Dear friends of Jesus were these at this Bethany ; but He could not prolong His stay, as He had come “ about His Father's business," and only three months more of life remained to Him. Soon, perhaps after a single night's repose, He had left the little cottage, passed under the shady olive trees, reached the City, and begun preaching among tho triple row of columns in Solomon's Porch. Here, from the Temple, His eyes would sweep over the valley of Kedron, and He might see the whitewashed sepulchres of the many slain prophets, whose fate He Himself was calmly awaiting. The Pharisaic spirit, always rampant at this feast, quickly found Him. 0! those Pharisees lurking everywhere, fasting with a kind of mathematical mortification, punctually“ paying” the “ tithes," making long prayers at street-corners, and with whom pious phrases had grown into a ceremony, how they thirsted for the blood of Jesus! True, their power was slipping from them, their authority dying, and they were ready for anything which would avert this-slander, flattery, treachery, violence, or even compromise. If Jesus would have gone in for a temporal kingdom, even now they would have joined Him en masse. As a last resort, they tried this popular notion of a political sovereignty. Affecting an air of impatience at His delay in declaring His purposes and aims, they charged Him with keeping them unreasonably in suspense. His want of public spirit they pretended was unbearable, for if He was really“ mightier than (king) Solomon” why did He not boldly and openly say so, in that “ Porch of Solomon ?” This appeal was impassioned, impetuous, and had He declared Himself the Messiah in their sense, the whole country would soon have been in the throes of revolution. Suddenly, it appears, they gathered “round about Him,” and demanded—“How long dost Thou make us to doubt ? if Thou be the Christ, tell us plainly.” A word now would have set Palestine aflame. But Jesus, who always abhorred civil strife, would have no compromises, could not treat with traitors, and repelled the proposal with disdain. He told them again, His was not a temporal, but a spiritual Messiahship, referred to His previous declarations, and reminded them of His Works accompanying His teaching. They were seeking earthly power, and were not sheep of His flock, or they would have “ known" Him by His “Voice," and long ago have been in His “ fold.” He would have given them, not indeed official, court life, but " life eternal,” and they would then have been in " hands," " out of” which no one could have "plucked" them—" in His Father's hand ;” i.e. virtually, in the hands of the true Messiah, for He at once added, with an unmistakable emphasis, “I and my Father are One”—one in purpose, act, authority, essence, power. This avowal, they declared, was enough. He was no political Saviour, but actually claimed to be “ God.” On the face of it, it was not a mere association, with the Divine Being He spoke of, but a substantial Oneness, an essential equality. In this they could not mistake His words, because they were too obvious, unequivocal. Those who deny the real Godhead of Jesus, from Dr. Channing down to Theodore Parker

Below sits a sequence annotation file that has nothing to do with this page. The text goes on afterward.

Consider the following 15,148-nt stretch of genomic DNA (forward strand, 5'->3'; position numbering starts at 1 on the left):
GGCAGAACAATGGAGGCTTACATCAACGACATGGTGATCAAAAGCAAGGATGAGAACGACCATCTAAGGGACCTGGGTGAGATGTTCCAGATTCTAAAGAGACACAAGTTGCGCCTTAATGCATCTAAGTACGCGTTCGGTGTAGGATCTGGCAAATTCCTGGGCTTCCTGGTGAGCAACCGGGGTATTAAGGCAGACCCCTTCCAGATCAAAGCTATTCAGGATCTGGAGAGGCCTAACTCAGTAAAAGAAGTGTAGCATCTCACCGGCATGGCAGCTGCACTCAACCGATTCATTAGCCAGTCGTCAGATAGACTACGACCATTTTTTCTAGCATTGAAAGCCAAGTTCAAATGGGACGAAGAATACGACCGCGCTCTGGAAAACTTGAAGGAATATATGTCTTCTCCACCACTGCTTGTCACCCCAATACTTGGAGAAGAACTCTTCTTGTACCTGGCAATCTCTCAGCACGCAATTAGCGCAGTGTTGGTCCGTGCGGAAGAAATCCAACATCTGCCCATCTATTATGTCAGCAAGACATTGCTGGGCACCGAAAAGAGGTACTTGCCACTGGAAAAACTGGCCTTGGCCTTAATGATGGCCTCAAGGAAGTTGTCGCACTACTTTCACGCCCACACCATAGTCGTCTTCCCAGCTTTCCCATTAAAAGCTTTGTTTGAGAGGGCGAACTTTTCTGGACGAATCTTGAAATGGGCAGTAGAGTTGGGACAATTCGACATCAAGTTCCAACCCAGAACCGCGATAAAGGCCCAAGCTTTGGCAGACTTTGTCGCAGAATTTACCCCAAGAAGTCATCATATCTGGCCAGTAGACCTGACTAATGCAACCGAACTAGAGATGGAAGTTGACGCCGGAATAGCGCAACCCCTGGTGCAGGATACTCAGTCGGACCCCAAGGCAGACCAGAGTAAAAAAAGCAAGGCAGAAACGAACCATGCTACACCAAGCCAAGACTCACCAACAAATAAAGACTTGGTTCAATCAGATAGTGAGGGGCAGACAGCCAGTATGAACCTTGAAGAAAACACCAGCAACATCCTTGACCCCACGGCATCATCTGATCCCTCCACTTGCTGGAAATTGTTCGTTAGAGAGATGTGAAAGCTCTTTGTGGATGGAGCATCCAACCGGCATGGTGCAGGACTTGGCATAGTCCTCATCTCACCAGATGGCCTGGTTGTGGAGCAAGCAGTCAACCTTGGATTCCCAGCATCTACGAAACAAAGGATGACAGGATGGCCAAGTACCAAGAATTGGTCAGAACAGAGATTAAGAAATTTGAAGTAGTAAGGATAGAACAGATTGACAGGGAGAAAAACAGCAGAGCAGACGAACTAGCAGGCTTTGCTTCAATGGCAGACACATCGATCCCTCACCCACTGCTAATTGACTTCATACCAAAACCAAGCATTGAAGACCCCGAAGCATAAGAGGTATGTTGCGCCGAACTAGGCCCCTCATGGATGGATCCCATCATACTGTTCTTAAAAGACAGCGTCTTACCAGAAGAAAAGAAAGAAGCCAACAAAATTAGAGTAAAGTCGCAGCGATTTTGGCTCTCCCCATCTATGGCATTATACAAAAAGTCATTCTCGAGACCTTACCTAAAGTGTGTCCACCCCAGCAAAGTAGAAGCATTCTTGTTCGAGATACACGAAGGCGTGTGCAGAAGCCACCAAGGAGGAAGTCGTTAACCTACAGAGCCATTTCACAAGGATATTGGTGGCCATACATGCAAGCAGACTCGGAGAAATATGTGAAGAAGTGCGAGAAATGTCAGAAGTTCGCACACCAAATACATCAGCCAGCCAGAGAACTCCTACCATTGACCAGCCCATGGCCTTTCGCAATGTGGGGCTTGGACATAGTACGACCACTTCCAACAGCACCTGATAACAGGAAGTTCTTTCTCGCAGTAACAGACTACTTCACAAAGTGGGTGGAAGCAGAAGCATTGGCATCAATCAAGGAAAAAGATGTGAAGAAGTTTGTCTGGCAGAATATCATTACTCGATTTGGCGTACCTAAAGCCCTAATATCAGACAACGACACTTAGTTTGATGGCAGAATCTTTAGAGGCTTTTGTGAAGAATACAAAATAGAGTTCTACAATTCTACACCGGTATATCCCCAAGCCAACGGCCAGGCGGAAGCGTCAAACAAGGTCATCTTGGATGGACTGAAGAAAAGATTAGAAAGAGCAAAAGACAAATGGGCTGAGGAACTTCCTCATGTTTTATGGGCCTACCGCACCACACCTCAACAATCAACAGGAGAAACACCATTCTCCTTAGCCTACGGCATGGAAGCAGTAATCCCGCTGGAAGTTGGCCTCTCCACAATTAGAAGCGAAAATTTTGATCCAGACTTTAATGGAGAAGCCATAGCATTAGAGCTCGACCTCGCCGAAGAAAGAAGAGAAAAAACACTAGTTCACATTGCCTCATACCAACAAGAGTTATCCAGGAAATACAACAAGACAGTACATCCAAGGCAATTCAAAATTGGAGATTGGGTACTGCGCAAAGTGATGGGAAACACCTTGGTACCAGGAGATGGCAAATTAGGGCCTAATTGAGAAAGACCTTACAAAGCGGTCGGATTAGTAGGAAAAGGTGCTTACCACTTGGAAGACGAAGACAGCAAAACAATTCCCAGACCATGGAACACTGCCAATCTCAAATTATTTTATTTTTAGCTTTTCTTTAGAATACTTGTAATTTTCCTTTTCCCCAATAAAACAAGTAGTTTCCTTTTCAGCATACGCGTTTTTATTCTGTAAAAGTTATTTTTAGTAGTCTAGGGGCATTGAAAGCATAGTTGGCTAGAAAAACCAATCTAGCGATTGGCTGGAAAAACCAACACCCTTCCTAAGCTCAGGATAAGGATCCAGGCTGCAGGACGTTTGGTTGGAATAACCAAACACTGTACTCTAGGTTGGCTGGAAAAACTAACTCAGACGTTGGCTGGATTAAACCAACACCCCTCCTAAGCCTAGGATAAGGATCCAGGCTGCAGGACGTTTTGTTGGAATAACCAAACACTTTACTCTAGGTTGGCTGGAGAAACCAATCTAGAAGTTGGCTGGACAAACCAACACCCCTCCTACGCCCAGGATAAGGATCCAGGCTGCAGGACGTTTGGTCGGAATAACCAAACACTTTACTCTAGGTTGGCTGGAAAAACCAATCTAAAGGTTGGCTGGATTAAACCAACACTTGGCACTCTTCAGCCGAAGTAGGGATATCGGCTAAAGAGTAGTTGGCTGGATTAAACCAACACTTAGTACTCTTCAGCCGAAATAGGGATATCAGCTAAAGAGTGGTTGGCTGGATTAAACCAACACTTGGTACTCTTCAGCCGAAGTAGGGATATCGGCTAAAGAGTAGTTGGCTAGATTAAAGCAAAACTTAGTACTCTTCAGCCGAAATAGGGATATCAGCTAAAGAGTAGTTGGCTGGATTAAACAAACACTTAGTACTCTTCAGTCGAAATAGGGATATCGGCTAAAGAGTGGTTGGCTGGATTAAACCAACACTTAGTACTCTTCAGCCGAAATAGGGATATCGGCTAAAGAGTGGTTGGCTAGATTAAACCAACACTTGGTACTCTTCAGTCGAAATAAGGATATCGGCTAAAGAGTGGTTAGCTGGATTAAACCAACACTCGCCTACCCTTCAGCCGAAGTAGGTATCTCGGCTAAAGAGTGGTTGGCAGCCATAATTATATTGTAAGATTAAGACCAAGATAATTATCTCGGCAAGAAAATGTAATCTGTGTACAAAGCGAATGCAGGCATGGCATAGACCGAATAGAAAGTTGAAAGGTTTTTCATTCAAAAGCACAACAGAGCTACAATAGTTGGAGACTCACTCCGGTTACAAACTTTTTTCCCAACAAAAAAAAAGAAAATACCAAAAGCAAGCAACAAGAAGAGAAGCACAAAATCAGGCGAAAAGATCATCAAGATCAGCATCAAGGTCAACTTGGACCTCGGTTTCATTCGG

, need a vast amount of ingenuity to cover up the truths contained in this single incident. Their utmost efforts leave the impression on

most thinking minds, that Unitarianism can hardly be better than mere quackery, and stands related to the Christian system, much as “ Morrison's pills" stand related to the world of medicine.

These plain disappointing declarations of Jesus, awaked the fanaticism and excited the rage of the Temple men more than ever. Their words were meant to be advances towards an understanding, an alliance, in fact; but He had treated them with contempt. His words in reply were called “Blasphemy" (they were, if not true), and the penalty was death by stoning. Again, loose stones about the Temple floor were picked up to destroy him on the spot. But again, some mysterious power always present, paralysed the arms of the murderers, and He appealed to their reason—"For which of my good works that I did of my Father, do ye stone me?” The reply was, “Not for good works, but for blasphemy." Thou art merely “a man" but "makest thyself God!” (John x. 32-33). Jesus did not deny this last accusation, because it was true ; but He responded—“If I do not the works of my Father, believe me not"; that is, believe not that I am God; “ but if I do” those works, even if ye won't believe My word, like honest men“ believe the works "—for those put the question beyond dispute—“ that ye may know and believe that the Father is in Me, and I in Him." No reasoning could be more obvious, nor conclusion fairer, but He was amongst furious foes, who “sought again to take him," and put His life in peril. Yet in this rage of excitement no one effected a seizure, and “He escaped " unhurt. Quietly He left them, and went His way with the conviction strengthened that their hearts were “gross.” The unrelenting temper of His enemies, however, and His knowledge of their fixed resolution to murder Him, caused Him at once to leave the City and the Feast, and to find a retreat “ beyond Jordan,” in Peræa, near the spot where the Baptist opened his Mission. Here He soon appeared; people focked to His teaching, "and many believed ”; but how long He stayed we know not-only John says, “ there He abode,"out of the way of Jerusalem certainly, but not of the Pharisees, for beyond Jordan these heresy-hunters turned up fresh and fierce as ever. (John x. 22—42.)

In the territory of Antipas, Jesus had some protection from open violence; but, He was not out of the way of the quibbling questions and foul insinuations of the Judean bigots. The scandalous marriage relations of the tetrarch, probably suggested questions connected with the law of divorce. The Baptist's head fell, through his teaching on this subject, and probably another head was aimed at by the same methods. The divorce law was a popular theme of discussion, and some Rabbis having taught, that husbands might divorce their wives at pleasure, public opinion ran in that direction. Neither public opinion, however, nor the practice at the adulterous palace at Tiberias, had any weight with Jesus. When asked here, “Is it lawful for a man to put away his wife for every cause?” He replied first with another question—" Have ye not read that He who made them, at the beginning made them male and female," and then by the declaration, “For this cause shall a man leave father and mother and cleave to his wife, and they twain shall be one flesh.” “What, therefore, God hath joined